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Personalisation or category management?

Has personalisation replaced category management as the ‘best way’ to serve shoppers?


Has personalisation, i.e. creating one-on-one relationships with shoppers, replaced category management, i.e. long-term business relationships between manufacturers and supermarkets, as ‘the best’ way to serve shoppers? What’s more important today – numerous one-on-one relationships with shoppers or the relationship between a manufacturer and supermarket?

This quick blog suggests that changes in shopper demands, i.e. personalisation, does not change the category management mindset. What has changed is how manufacturers and supermarkets best serve shoppers.

Category Management

Category management can be defined as a business model where manufacturers and supermarkets work collaboratively in long-term mutually beneficially relationships towards the common goal of maximising shopper and consumer satisfaction.

As outlined in my book, Category management 2020, I suggest that category management is an evolutionary way of thinking, not a process. Many others will suggest that category management started around 1990 and was a new approach for manufacturers and supermarkets to better serve shoppers.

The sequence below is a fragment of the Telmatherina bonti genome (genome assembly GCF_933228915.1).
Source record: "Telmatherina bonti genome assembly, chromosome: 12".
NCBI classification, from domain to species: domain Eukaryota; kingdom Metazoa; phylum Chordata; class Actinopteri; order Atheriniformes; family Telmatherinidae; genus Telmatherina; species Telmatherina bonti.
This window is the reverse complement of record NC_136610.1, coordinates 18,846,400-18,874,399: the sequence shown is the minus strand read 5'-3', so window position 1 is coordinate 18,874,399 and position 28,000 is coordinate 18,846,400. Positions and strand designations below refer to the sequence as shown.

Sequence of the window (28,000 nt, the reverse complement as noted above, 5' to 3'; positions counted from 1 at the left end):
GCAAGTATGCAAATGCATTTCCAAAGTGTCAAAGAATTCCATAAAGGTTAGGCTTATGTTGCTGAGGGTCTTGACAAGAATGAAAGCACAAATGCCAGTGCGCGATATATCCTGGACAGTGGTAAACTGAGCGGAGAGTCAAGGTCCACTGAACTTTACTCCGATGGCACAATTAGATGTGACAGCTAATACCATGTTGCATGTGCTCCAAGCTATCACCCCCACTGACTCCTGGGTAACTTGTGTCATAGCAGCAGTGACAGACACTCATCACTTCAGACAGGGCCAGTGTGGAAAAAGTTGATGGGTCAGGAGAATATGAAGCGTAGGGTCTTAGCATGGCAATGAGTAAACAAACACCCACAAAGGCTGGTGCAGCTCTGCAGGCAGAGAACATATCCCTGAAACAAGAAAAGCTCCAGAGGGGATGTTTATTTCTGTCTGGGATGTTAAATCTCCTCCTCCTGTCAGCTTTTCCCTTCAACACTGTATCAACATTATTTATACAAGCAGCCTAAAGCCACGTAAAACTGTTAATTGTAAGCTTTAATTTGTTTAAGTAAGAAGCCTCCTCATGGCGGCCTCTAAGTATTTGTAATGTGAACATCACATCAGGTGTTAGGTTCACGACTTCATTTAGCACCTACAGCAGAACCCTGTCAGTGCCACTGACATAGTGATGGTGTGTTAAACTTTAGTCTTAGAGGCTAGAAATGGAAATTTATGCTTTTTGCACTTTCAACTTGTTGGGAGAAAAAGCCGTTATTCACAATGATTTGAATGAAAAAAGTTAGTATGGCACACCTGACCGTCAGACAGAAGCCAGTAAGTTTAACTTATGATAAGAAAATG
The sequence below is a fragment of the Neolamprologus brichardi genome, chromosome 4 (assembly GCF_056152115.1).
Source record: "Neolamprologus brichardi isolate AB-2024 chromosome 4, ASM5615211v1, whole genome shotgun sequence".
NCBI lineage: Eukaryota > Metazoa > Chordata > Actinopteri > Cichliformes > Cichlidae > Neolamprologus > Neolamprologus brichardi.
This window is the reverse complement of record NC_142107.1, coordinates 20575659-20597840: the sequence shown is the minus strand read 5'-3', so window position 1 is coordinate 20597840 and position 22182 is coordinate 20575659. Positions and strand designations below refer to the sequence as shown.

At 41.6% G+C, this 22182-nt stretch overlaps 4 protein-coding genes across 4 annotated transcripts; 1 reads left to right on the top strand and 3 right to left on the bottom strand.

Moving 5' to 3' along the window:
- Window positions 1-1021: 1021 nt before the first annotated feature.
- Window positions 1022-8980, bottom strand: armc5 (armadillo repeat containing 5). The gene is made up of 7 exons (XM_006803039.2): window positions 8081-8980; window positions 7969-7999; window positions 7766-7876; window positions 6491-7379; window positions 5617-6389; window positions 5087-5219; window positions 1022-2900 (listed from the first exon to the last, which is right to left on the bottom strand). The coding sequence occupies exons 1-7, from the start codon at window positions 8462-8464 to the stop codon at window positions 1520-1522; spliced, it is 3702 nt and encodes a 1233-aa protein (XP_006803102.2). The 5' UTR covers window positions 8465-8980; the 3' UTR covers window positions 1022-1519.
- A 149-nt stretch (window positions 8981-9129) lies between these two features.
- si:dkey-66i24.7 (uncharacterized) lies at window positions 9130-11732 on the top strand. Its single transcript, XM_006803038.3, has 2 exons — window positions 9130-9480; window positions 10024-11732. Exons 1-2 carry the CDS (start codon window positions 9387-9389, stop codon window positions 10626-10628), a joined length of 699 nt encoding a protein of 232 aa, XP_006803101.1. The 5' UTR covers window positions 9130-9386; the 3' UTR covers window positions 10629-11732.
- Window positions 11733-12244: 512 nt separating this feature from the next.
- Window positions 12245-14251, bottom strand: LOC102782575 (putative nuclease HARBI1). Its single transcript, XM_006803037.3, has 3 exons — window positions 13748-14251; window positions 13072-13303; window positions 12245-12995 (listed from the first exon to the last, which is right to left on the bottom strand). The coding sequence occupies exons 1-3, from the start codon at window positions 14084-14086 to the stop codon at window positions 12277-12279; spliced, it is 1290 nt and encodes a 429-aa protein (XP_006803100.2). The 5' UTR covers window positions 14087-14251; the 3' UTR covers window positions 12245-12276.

Fundamental to the concept of category management is manufacturers and supermarkets collaborating to meet shopper demands. By meeting shopper demands, both the manufacturer and supermarket should maximise their sales and long-term financial results. Depending on the relationship dynamics either the manufacturer, supermarket or both could have the responsibility for understanding shopper demands for any particular SKU / brand / category. Importantly both parties should share this information (insights) to ensure both parties can then meet shopper demands.


For the supermarket industry personalisation is when manufacturers and supermarkets tailor the shopping experience, including the products offered, to the shoppers’ individual requirements.

Due to the long-term increasing power of shoppers, many in the supermarket industry are now focused on delivering a personalised experience to shoppers. Some would suggest that the supermarket industry is offering a personalised experience to ensure they are competitive vs new entrants, especially Amazon.

Personalisation has led to a change in thinking in the supermarket industry. The industry is now building unique one-on-one relationships with an individual shopper. Historically, brand marketing / category plans etc focused on target markets or group of shoppers.  Rashid and Matilla describe the change as:

‘It means that mass marketing is replaced by mass customization’.

(Study on the scope and opportunities of category management for aligning the supplier-retailer business strategy, S Rashid, H Matilla, South Asian Journal of Management, 2011)

This change in thinking has changed how manufacturers and supermarkets ‘best serve’ shoppers. The shopper is still driving business decisions, e.g. range, price etc. Now this is achieved by using technology to better understand the individual and then deliver a unique, personalised experience.

Manufacturer / Supermarket relationship dynamics